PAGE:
The airline says it has been reviewing services to the Asia-Pacific region, to match capacity with demand, suspending flights to Beijing and Hong Kong and adjusting operations to Bangkok, following guidelines from the Israeli health ministry. “[We] continue to monitor regularly other developments in the world in connection with the coronavirus and examine the implications for activities,” it adds.

El Al points out that the outbreak is a “changeable event” that is out of the company’s control, and the airline remains subject to decisions by authorities in various countries.

Strong IAG full-year profits dip but coronavirus clouds 2020 outlook

British Airways and Iberia parent IAG’s operating profit before exceptional items slipped 5.7% for the full year in 2019 to €3.29 billion ($3.6 billion) as its fuel costs rose. However notably the group says the impact of the coronavirus outbreak, which has already caused a drop in air travel demand in its short and long-haul business, makes it impossible to issue guidance for the year ahead. For 2019 IAG lifted group revenues 5.1% to €25.5 billion including positive currency effects, while total costs rose 7% to €22.8 billion. Notably its fuel, oil and emissions costs were 10% higher, largely as hedging benefits from 2018 unwound. The Group’s operating margin slipped by 1.5 points to 12.9 per cent.

”These results reflect the industrial action at British Airways and disruption at London Heathrow in the summer, which had an adverse impact of approximately €170 million. In the second half of the year, weakness and disruption faced by the Group’s low-cost segments had a further adverse impact of approximately €45 million,” IAG says. BA still delivered the bulk of group profits for 2019. The UK carrier delivered an operating profit before exceptional items of €1.92 billion - down 5.1%. Iberia profits were down 6.7% to €497 million; Aer Lingus profits fell 11.4% to €274 million; while Spanish low-cost operator Vueling recorded a 9.3% fall in profits to €240 million.

Image - British Airways

IAG chief executive Willie Walsh - who steps down in June - says: ”These are good results in a year affected by disruption and higher fuel prices. We demonstrated our robust and flexible model once again through additional cost control and by reducing capacity growth to reflect market conditions.”

But the group adds the earnings outlook is adversely affected by weaker demand as a result of coronavirus outbreak. ”We are currently experiencing demand weakness on Asian and European routes and a weakening of business travel across our network resulting from the cancellation of industry events and corporate travel restrictions,” IAG says. The carrier has suspended flights to mainland China and reduced capacity on some other Asian services. It has also reduced capacity on Italian routes, following the spread of the outbreak to northern Italy. “Further capacity reductions will be activated over the coming days. We also expect to make some capacity reductions across our wider short-haul network. Short-haul capacity is not being redeployed at this stage,” it adds. ”Our operating companies will continue to take mitigating actions to better match supply to demand in line with the evolving situation. Cost and revenue initiatives are being implemented across the business. ”Given the ongoing uncertainty on the potential impact and duration of COVID-19, it is not possible to give accurate profit guidance for full-year 2020 at this stage,” IAG says.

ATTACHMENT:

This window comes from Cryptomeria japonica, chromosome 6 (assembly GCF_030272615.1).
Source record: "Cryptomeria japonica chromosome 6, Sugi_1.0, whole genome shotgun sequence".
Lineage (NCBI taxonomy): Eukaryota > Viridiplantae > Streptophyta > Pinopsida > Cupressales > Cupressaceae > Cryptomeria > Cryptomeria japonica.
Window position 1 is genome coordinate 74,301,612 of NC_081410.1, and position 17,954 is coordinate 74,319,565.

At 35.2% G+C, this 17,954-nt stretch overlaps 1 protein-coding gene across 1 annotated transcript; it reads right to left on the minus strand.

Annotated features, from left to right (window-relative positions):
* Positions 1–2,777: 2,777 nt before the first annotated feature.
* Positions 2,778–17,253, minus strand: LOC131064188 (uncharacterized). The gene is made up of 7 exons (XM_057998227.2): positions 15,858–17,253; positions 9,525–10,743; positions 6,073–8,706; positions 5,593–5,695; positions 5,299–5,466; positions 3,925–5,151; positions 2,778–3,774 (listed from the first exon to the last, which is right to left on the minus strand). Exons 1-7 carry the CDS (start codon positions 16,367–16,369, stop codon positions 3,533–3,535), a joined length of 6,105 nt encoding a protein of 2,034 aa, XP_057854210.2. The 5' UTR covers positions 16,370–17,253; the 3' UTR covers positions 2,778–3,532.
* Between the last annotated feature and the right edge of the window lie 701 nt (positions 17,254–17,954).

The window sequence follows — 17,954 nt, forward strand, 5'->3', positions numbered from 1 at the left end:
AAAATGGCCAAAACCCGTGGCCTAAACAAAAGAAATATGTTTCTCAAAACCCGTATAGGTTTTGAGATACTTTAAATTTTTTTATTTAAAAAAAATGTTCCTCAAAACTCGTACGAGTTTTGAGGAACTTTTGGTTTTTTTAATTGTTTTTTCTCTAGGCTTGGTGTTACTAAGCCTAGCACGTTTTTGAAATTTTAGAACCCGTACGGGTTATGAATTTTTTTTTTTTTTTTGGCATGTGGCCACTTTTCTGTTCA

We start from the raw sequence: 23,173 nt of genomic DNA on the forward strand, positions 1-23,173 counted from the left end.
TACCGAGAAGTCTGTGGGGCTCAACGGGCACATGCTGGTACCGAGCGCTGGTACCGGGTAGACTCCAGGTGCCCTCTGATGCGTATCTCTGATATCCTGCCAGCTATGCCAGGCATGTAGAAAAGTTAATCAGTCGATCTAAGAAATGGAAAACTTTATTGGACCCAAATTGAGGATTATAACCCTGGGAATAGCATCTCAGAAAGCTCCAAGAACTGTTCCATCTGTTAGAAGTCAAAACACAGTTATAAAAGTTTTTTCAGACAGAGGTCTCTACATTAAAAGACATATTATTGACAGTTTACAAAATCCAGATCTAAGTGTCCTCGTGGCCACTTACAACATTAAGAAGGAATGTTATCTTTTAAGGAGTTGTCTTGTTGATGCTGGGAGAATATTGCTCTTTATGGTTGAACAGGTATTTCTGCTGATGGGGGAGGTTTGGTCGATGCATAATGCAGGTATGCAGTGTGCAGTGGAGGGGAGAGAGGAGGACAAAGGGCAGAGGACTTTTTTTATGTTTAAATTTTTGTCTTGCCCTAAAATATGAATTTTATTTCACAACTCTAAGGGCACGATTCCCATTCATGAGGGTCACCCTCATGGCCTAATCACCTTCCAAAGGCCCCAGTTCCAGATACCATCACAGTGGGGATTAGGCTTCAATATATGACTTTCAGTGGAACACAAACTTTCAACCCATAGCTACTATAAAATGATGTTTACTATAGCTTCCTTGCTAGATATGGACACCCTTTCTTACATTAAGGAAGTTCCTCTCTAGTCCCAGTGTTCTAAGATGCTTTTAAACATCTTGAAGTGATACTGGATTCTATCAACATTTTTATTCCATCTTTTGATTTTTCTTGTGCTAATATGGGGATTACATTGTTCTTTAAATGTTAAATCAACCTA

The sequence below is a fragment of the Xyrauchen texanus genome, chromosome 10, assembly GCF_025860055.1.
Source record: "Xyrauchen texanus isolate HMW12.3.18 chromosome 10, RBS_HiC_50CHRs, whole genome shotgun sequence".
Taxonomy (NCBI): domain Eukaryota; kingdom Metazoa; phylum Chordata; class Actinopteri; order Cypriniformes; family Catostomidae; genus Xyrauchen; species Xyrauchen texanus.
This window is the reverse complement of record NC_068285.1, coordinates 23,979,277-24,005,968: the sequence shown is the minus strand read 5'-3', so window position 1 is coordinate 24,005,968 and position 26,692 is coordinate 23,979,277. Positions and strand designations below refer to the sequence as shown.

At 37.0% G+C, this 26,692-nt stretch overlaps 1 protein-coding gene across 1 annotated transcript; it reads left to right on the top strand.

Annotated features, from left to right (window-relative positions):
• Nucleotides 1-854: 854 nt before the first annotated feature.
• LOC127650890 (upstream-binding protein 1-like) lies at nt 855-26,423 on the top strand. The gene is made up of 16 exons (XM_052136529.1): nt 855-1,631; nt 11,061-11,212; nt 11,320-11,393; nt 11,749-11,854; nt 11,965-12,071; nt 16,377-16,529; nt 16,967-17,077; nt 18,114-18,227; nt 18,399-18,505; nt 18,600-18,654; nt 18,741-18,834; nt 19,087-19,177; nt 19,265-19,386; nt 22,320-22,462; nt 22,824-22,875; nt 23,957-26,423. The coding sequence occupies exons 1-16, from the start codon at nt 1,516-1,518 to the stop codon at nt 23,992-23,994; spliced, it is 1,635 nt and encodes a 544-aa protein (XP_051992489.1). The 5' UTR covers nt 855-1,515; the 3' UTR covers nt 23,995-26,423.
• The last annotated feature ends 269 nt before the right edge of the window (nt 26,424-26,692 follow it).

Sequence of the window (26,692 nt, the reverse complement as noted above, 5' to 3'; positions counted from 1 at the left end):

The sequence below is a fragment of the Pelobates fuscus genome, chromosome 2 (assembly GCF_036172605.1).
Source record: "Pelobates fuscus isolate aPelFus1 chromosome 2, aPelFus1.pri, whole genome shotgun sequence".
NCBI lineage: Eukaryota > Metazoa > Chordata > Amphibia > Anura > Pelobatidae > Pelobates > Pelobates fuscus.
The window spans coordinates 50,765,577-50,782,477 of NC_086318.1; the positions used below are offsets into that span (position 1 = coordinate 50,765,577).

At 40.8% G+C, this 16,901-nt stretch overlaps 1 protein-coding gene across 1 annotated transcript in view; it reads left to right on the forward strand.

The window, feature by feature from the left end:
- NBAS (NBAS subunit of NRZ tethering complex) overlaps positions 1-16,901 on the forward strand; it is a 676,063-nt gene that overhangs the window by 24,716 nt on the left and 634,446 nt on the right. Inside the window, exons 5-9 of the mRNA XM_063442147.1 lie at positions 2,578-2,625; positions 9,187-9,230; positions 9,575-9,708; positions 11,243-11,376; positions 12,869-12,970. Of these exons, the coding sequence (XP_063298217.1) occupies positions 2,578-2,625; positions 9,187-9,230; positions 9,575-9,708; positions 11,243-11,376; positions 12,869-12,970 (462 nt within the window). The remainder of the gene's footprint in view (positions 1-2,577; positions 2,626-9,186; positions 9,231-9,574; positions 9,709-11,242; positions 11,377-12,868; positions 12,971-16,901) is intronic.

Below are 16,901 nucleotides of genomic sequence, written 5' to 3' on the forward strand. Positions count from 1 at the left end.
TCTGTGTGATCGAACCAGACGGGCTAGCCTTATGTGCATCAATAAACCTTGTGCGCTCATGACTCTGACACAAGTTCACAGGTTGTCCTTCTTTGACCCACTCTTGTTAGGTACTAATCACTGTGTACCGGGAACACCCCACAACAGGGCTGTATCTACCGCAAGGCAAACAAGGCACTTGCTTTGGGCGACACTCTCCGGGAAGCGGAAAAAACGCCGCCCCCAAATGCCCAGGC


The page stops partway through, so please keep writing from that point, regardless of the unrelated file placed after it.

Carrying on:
IATA seeks freezing of slot rules to aid coronavirus capacity cuts

IATA director general Alexandre de Juniac (image - IATA)

The International Air Transport Association (IATA) is contacting aviation regulators to request the suspension of rules governing airport slots for the remainder of the current season and for the upcoming summer timetable as airlines pull back capacity in the light of the spread of the coronavirus. Existing slot rules at co-ordinated airports require airlines to operate at least 80% of their allocated slots under normal circumstances or risk losing the slots for the following season. IATA says 43% of all passengers depart from the more than 200 slot co-ordinated airports.

Airlines have been paring back capacity as a result of the drop in air travel demand related to the coronavirus outbreak. Many carriers had suspended flights to mainland China, the source of the initial outbreak of the virus, through to the end of March and are now extending these suspensions into April. But capacity reductions across wider networks are becoming increasingly common as new pockets of incidence of the coronavirus emerge.

”Given these extraordinary circumstances as a result of the public health emergency, the collective view of the airline industry is that the application the 80% rule during the upcoming season inappropriate,” IATA argues. ”Flexibility is needed for airlines to adjust their schedules according to extraordinary demand developments.”

It notes regulators have already been waiving the slot rules on a rolling basis during the crisis primarily for operations to China and Hong Kong. It argues suspending the requirement for the entire season running to October would enable airlines to respond to market conditions with appropriate capacity levels, avoiding any need to run empty services in order to maintain slots.

”IATA research has shown that traffic has collapsed on key Asian routes and that this is rippling throughout the air transport network globally, even between countries without major outbreaks of COVID-19,” says IATA director general Alexandre de Juniac. ”There are precedents for previous suspension of the slot use rules and we believe the circumstances again calls for a suspension to be granted.”

In initial guidance issued on 20 February, IATA indicated air travel could fall for the first year in more than a decade if the coronavirus had a similar impact as the SARS virus had on demand.